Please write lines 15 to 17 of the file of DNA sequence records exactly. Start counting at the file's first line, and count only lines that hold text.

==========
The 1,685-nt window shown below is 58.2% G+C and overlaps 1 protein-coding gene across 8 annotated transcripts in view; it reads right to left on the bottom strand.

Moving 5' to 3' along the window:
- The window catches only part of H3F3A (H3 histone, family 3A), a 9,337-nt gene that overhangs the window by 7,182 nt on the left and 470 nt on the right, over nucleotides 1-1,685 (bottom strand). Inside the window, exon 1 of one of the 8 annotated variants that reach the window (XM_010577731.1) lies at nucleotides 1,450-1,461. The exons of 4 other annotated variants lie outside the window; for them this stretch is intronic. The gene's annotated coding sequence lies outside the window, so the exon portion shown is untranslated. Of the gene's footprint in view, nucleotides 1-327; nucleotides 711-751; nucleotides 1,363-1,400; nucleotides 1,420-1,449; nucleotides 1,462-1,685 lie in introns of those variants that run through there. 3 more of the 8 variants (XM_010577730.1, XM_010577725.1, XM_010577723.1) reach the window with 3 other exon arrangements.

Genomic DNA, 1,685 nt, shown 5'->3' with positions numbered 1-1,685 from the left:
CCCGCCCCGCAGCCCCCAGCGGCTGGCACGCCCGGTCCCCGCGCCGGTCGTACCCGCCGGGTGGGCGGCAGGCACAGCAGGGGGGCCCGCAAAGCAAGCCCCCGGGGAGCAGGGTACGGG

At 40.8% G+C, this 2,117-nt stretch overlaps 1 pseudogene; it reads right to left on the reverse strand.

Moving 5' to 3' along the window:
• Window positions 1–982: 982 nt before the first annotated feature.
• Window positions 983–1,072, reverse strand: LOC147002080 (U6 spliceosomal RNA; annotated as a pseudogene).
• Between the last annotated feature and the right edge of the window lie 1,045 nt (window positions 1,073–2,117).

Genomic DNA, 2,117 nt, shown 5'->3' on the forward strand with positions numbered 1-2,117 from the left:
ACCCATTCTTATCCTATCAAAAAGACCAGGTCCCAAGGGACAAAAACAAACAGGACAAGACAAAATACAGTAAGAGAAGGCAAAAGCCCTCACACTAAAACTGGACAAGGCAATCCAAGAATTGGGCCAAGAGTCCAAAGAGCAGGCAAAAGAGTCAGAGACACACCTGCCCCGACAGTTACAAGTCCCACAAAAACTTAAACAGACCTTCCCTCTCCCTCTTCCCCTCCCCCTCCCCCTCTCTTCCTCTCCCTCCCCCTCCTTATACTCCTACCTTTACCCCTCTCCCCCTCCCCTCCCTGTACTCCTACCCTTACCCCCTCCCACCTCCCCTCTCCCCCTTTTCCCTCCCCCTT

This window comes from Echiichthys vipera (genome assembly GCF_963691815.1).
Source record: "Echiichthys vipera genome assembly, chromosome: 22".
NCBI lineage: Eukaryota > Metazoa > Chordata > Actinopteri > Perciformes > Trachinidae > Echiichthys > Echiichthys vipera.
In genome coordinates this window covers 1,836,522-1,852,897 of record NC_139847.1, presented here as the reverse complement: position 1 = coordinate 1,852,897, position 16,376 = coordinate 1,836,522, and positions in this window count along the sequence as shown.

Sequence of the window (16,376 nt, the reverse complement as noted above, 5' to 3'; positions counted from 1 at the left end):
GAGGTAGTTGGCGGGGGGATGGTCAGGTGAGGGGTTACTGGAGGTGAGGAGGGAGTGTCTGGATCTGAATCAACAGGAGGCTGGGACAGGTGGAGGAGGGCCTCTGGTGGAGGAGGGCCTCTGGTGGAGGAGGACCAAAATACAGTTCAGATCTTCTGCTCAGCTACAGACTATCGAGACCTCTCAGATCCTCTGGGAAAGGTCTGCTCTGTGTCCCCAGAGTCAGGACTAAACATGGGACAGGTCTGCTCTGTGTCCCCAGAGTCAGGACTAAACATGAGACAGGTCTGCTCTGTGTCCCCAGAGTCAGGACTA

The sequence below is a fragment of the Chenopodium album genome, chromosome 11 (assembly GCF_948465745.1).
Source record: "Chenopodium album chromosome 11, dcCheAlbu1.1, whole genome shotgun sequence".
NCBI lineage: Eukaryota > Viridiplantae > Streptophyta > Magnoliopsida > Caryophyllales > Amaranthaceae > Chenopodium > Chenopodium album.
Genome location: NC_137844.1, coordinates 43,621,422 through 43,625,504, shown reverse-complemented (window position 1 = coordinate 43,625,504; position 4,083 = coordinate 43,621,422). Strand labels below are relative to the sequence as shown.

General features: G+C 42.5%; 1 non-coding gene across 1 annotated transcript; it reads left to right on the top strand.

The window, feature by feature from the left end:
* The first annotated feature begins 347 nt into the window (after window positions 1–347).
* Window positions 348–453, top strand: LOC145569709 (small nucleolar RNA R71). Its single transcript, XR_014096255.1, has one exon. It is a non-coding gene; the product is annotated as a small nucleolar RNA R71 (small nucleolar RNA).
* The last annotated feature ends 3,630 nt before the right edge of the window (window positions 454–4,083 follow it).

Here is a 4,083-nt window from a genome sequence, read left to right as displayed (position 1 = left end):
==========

NCBI lineage: Eukaryota > Metazoa > Chordata > Actinopteri > Perciformes > Trachinidae > Echiichthys > Echiichthys vipera.
In genome coordinates this window covers 1,836,522-1,852,897 of record NC_139847.1, presented here as the reverse complement: position 1 = coordinate 1,852,897, position 16,376 = coordinate 1,836,522, and positions in this window count along the sequence as shown.

Sequence of the window (16,376 nt, the reverse complement as noted above, 5' to 3'; positions counted from 1 at the left end):